Henri Nouwen, in his writings, frequently asked this question: “How can we live inside a world marked by fear, hatred, and violence and not be destroyed by it?”
At a certain point in life that becomes the real task of spirituality: How do we stop ourselves from being sucked into the house of fear so as to live in the house of love? What’s meant by this?
We live in a world of division, hatred, and violence. One only has to watch the news to see this. Daily we see fear and hatred translated into violence and death all over the world. What’s true at this level is true too, in a less pronounced way, in our ordinary lives. Inside our families, churches, and communities we see the problems of the world played out on the small-screen of our daily lives. Bitterness, suspicion, the sense of injustice, anger, jealousy, hatred, division, and subtle forms of violence eventually penetrate even our most intimate relationships. We often don’t recognize these for what they are and consider them simply part of the normal give and take of everyday life, but gossip, slander, cynicism, cutting remarks, coldness, and resentment are really the public events of the evening news manifest in our private lives. What we see on the big-screen of the evening news, fear and its consequences, is pretty much too what we have lived during our day.
What this does is keep us, almost always, inside the house of fear. Because we live inside of families, churches, and communities where there is suspicion, gossip, cynicism, jealousy, and bitterness, it’s natural that our first instinct so often is to protect ourselves, to be suspicious, to be hard, to be cynical, to be angry. We live, as Nouwen puts it, inside the house of fear rather than inside the house of love.
How do we save ourselves from getting lost there? How do we remain tender when so much around us is hard? How do we remain free of fear when we there is so much anger around? How do we continue to share what is deep and intimate inside us when we live inside of circles rife with gossip, cynicism, and jealousy? Indeed, how do we continue to even strive to deal with this when, so often, we are just a guilty as everyone else?
There are no easy answers. Moreover this is not, as Nouwen himself points out, something that we can ever accomplish once and for all. The world is not divided up between those who have conquered fear and those who haven’t. Rather our own days and hours are divided up between those times when we live more in fear and those times when we live more in love. There are times when our fears take over and we act out of them, just as there are other times when grace opens us beyond fear and we can act in graciousness and love.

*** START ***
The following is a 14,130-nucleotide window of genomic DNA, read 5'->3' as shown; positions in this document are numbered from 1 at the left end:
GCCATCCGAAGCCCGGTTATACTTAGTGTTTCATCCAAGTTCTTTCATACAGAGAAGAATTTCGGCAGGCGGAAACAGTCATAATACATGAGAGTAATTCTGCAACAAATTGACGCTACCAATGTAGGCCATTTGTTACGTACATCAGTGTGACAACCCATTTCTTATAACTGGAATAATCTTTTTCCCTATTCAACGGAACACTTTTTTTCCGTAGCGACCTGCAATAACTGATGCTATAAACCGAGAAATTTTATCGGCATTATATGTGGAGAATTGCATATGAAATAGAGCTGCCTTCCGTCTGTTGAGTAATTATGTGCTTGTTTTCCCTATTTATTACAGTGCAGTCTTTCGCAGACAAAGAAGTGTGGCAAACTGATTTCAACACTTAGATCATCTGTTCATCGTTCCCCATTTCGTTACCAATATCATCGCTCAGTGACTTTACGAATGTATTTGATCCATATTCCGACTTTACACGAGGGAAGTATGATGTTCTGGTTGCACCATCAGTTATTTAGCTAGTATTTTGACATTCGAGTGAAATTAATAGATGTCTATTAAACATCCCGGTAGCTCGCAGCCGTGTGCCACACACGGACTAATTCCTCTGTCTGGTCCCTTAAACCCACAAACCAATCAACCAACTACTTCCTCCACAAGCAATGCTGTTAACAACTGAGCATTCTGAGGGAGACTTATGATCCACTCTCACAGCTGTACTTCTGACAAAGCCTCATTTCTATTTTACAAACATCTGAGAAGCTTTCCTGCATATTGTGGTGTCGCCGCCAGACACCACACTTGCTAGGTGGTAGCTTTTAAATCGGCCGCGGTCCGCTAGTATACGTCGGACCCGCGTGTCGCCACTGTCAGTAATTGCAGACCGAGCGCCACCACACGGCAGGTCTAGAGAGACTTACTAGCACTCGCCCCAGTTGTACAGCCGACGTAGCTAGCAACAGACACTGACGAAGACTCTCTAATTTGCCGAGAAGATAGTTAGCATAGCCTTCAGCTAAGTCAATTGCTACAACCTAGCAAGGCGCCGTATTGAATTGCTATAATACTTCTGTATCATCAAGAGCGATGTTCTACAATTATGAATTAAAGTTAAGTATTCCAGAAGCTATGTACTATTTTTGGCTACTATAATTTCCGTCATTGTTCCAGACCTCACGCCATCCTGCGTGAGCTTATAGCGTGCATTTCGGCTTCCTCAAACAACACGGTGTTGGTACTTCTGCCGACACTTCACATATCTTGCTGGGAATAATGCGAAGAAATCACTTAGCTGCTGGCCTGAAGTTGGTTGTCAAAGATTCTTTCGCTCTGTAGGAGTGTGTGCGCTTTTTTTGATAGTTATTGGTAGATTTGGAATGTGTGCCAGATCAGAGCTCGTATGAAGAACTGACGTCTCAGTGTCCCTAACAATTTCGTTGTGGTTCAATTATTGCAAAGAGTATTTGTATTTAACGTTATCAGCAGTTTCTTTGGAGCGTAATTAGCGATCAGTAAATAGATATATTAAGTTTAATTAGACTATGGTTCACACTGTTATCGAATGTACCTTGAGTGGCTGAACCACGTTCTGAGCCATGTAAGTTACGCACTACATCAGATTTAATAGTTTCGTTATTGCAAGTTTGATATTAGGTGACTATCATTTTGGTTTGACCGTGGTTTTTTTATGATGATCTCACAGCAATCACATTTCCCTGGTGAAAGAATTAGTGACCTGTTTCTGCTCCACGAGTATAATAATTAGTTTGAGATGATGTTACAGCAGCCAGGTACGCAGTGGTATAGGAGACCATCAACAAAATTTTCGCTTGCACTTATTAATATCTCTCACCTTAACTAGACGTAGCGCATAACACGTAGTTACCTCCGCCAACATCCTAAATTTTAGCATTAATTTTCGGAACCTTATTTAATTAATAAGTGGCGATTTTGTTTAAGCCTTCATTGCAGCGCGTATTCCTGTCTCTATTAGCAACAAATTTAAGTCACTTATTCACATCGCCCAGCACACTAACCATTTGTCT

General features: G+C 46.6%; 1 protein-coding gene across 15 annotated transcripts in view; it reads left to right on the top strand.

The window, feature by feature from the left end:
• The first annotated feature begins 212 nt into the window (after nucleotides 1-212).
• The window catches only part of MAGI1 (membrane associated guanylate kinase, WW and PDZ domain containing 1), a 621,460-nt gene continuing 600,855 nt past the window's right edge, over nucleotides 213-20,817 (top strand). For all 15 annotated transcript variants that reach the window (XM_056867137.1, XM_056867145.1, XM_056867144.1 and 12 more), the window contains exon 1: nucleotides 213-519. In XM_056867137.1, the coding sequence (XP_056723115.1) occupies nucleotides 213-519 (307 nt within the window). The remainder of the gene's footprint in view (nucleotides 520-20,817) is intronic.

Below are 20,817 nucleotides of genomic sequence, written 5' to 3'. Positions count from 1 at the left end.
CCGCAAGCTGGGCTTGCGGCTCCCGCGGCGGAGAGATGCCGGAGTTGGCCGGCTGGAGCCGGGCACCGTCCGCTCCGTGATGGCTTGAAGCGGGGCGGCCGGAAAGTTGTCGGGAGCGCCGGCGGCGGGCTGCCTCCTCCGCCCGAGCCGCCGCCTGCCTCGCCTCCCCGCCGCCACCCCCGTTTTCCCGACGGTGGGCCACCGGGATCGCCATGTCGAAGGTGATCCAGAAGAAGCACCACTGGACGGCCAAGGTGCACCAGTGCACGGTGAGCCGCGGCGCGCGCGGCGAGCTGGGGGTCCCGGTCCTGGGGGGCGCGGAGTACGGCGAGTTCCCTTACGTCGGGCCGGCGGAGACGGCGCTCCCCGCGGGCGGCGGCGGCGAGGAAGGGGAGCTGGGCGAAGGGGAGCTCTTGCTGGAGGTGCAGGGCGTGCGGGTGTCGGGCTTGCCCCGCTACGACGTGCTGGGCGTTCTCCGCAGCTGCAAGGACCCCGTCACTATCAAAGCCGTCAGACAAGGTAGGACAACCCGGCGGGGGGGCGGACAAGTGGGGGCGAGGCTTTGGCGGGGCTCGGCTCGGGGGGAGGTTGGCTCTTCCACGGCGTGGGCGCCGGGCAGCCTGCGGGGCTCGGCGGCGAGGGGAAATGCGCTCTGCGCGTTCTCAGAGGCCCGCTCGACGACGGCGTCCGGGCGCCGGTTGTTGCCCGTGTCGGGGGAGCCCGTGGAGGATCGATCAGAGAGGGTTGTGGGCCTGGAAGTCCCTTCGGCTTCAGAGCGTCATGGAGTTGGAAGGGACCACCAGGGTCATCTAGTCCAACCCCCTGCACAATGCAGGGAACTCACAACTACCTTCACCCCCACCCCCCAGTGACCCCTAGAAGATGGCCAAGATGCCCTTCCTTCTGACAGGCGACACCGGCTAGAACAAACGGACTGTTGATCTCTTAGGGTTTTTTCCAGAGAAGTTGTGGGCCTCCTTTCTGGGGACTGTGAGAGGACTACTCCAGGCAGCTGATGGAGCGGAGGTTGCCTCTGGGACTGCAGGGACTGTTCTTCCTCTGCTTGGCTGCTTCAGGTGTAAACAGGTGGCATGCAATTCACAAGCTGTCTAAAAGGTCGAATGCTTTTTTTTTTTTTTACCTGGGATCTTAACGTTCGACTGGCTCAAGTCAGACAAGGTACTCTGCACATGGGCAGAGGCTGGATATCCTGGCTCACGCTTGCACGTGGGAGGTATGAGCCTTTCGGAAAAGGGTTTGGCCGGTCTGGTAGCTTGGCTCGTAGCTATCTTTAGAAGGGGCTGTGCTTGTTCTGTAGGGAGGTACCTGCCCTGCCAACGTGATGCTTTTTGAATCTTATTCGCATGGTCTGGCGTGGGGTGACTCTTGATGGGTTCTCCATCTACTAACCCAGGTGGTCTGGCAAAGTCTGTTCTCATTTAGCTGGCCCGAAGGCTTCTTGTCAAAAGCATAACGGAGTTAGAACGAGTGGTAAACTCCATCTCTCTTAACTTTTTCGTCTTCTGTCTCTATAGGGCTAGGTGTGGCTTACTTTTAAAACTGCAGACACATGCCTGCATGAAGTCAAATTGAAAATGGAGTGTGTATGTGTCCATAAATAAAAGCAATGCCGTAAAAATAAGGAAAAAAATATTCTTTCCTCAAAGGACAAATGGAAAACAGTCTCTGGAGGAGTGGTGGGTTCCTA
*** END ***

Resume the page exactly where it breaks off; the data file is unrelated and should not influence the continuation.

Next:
The task of coming to spiritual adulthood is very much linked with moving from fear to love. This is partly what Jesus meant when he urged us to save ourselves from this world and when, in his priestly prayer, he prayed that we might be where he is, in love, free of fear.
To be free of fear, suspicion, and the need to protect ourselves is a major spiritual task. One of the great ironies is that, both in spirituality and human life in general, this is often easier for us when we are young and immature than when we are older and supposedly wiser. Why? Because when we are young, totally independent of maturity, we are still naturally more idealistic, more wary of cynicism, more trusting, less jaded, and less in touch with our wounds. Deep neuroses, as Freud pointed out, hit us with a vengeance in mid-life and beyond. It’s then that it becomes harder to live inside of the house of love, free from bitterness and distrust. It’s there too that the air that we breathe can be so bitter and jaded.
The spiritual task of mid-life and beyond is to resist hardness, cynicism, bitterness, and fear and to become childlike and trusting again. But this isn’t easy, as any therapist or spiritual director will tell you. Alice Miller, the great Swiss analyst, suggests that the spiritual task of mid-life and beyond is that of grieving, grieving until the very foundations of our lives shake. Grieving, she suggests, is the only thing that can save us from bitterness – not a bad phrasing really for a key element within paschal transformation.
The full answer of course lies in prayer, sustained daily prayer. God is always inviting us into the house of love, but, given the hardness we so often experience in our everyday circles, it is only in intimate prayer that we can hear a voice gentle and trusting enough to entice us to let go of fear and move beyond the need to protect ourselves.